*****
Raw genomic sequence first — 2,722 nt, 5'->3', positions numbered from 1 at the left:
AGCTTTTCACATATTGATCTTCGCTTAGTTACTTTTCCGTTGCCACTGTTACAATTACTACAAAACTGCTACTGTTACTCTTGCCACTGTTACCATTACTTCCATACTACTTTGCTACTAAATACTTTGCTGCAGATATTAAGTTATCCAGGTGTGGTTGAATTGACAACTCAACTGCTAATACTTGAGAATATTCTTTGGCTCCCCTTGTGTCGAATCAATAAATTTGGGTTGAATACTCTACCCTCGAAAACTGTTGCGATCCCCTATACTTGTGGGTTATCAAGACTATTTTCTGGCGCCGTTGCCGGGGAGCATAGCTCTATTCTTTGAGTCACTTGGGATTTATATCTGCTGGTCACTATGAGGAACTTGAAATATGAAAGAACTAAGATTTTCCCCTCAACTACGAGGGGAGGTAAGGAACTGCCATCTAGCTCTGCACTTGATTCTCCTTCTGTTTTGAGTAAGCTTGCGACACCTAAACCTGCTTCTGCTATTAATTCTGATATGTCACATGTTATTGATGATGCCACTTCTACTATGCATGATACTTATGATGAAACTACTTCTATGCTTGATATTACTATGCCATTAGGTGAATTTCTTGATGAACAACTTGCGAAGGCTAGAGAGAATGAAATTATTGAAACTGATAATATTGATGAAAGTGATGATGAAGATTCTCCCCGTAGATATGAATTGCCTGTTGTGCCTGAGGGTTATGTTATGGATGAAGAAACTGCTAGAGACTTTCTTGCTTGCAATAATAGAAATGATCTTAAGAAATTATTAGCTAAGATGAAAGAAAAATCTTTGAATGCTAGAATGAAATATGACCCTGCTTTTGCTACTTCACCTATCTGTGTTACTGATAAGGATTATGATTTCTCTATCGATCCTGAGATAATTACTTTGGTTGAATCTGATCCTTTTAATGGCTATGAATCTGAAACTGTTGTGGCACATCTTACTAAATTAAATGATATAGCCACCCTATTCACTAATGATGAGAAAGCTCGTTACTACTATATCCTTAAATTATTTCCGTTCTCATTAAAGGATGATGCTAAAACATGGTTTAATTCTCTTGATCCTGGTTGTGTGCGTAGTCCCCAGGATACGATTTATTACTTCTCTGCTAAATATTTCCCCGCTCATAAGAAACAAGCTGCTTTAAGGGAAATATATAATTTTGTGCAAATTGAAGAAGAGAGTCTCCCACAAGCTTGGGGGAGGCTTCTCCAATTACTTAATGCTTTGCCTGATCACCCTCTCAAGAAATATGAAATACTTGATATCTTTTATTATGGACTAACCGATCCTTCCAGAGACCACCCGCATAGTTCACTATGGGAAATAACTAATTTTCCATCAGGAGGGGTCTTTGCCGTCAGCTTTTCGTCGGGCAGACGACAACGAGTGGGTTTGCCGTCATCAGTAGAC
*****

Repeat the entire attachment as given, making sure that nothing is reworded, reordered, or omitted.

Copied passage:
Raw genomic sequence first — 2,722 nt, 5'->3', positions numbered from 1 at the left:
AGCTTTTCACATATTGATCTTCGCTTAGTTACTTTTCCGTTGCCACTGTTACAATTACTACAAAACTGCTACTGTTACTCTTGCCACTGTTACCATTACTTCCATACTACTTTGCTACTAAATACTTTGCTGCAGATATTAAGTTATCCAGGTGTGGTTGAATTGACAACTCAACTGCTAATACTTGAGAATATTCTTTGGCTCCCCTTGTGTCGAATCAATAAATTTGGGTTGAATACTCTACCCTCGAAAACTGTTGCGATCCCCTATACTTGTGGGTTATCAAGACTATTTTCTGGCGCCGTTGCCGGGGAGCATAGCTCTATTCTTTGAGTCACTTGGGATTTATATCTGCTGGTCACTATGAGGAACTTGAAATATGAAAGAACTAAGATTTTCCCCTCAACTACGAGGGGAGGTAAGGAACTGCCATCTAGCTCTGCACTTGATTCTCCTTCTGTTTTGAGTAAGCTTGCGACACCTAAACCTGCTTCTGCTATTAATTCTGATATGTCACATGTTATTGATGATGCCACTTCTACTATGCATGATACTTATGATGAAACTACTTCTATGCTTGATATTACTATGCCATTAGGTGAATTTCTTGATGAACAACTTGCGAAGGCTAGAGAGAATGAAATTATTGAAACTGATAATATTGATGAAAGTGATGATGAAGATTCTCCCCGTAGATATGAATTGCCTGTTGTGCCTGAGGGTTATGTTATGGATGAAGAAACTGCTAGAGACTTTCTTGCTTGCAATAATAGAAATGATCTTAAGAAATTATTAGCTAAGATGAAAGAAAAATCTTTGAATGCTAGAATGAAATATGACCCTGCTTTTGCTACTTCACCTATCTGTGTTACTGATAAGGATTATGATTTCTCTATCGATCCTGAGATAATTACTTTGGTTGAATCTGATCCTTTTAATGGCTATGAATCTGAAACTGTTGTGGCACATCTTACTAAATTAAATGATATAGCCACCCTATTCACTAATGATGAGAAAGCTCGTTACTACTATATCCTTAAATTATTTCCGTTCTCATTAAAGGATGATGCTAAAACATGGTTTAATTCTCTTGATCCTGGTTGTGTGCGTAGTCCCCAGGATACGATTTATTACTTCTCTGCTAAATATTTCCCCGCTCATAAGAAACAAGCTGCTTTAAGGGAAATATATAATTTTGTGCAAATTGAAGAAGAGAGTCTCCCACAAGCTTGGGGGAGGCTTCTCCAATTACTTAATGCTTTGCCTGATCACCCTCTCAAGAAATATGAAATACTTGATATCTTTTATTATGGACTAACCGATCCTTCCAGAGACCACCCGCATAGTTCACTATGGGAAATAACTAATTTTCCATCAGGAGGGGTCTTTGCCGTCAGCTTTTCGTCGGGCAGACGACAACGAGTGGGTTTGCCGTCATCAGTAGAC